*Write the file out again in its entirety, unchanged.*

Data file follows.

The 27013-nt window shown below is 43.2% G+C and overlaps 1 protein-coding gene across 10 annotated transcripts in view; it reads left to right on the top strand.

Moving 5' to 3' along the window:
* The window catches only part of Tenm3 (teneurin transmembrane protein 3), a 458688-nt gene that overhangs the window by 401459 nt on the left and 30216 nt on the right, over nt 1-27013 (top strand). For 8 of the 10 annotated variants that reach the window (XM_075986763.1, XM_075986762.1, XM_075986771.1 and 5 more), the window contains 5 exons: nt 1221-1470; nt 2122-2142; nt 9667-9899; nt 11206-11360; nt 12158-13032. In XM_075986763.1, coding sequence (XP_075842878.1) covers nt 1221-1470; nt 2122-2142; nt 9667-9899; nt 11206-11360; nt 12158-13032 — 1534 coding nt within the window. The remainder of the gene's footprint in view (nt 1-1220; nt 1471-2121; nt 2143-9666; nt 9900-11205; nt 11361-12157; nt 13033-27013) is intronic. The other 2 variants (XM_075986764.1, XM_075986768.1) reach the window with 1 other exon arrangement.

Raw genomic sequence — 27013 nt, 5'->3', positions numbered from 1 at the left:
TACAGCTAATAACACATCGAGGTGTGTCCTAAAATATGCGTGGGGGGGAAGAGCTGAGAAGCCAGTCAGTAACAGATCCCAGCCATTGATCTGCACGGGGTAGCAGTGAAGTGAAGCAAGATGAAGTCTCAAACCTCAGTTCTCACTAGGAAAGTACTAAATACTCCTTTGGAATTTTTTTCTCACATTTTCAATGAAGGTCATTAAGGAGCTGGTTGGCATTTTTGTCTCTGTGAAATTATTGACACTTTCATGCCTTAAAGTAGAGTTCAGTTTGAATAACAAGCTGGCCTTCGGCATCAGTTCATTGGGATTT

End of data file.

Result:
The 27013-nt window shown below is 43.2% G+C and overlaps 1 protein-coding gene across 10 annotated transcripts in view; it reads left to right on the top strand.

Moving 5' to 3' along the window:
* The window catches only part of Tenm3 (teneurin transmembrane protein 3), a 458688-nt gene that overhangs the window by 401459 nt on the left and 30216 nt on the right, over nt 1-27013 (top strand). For 8 of the 10 annotated variants that reach the window (XM_075986763.1, XM_075986762.1, XM_075986771.1 and 5 more), the window contains 5 exons: nt 1221-1470; nt 2122-2142; nt 9667-9899; nt 11206-11360; nt 12158-13032. In XM_075986763.1, coding sequence (XP_075842878.1) covers nt 1221-1470; nt 2122-2142; nt 9667-9899; nt 11206-11360; nt 12158-13032 — 1534 coding nt within the window. The remainder of the gene's footprint in view (nt 1-1220; nt 1471-2121; nt 2143-9666; nt 9900-11205; nt 11361-12157; nt 13033-27013) is intronic. The other 2 variants (XM_075986764.1, XM_075986768.1) reach the window with 1 other exon arrangement.

Raw genomic sequence — 27013 nt, 5'->3', positions numbered from 1 at the left:
TACAGCTAATAACACATCGAGGTGTGTCCTAAAATATGCGTGGGGGGGAAGAGCTGAGAAGCCAGTCAGTAACAGATCCCAGCCATTGATCTGCACGGGGTAGCAGTGAAGTGAAGCAAGATGAAGTCTCAAACCTCAGTTCTCACTAGGAAAGTACTAAATACTCCTTTGGAATTTTTTTCTCACATTTTCAATGAAGGTCATTAAGGAGCTGGTTGGCATTTTTGTCTCTGTGAAATTATTGACACTTTCATGCCTTAAAGTAGAGTTCAGTTTGAATAACAAGCTGGCCTTCGGCATCAGTTCATTGGGATTT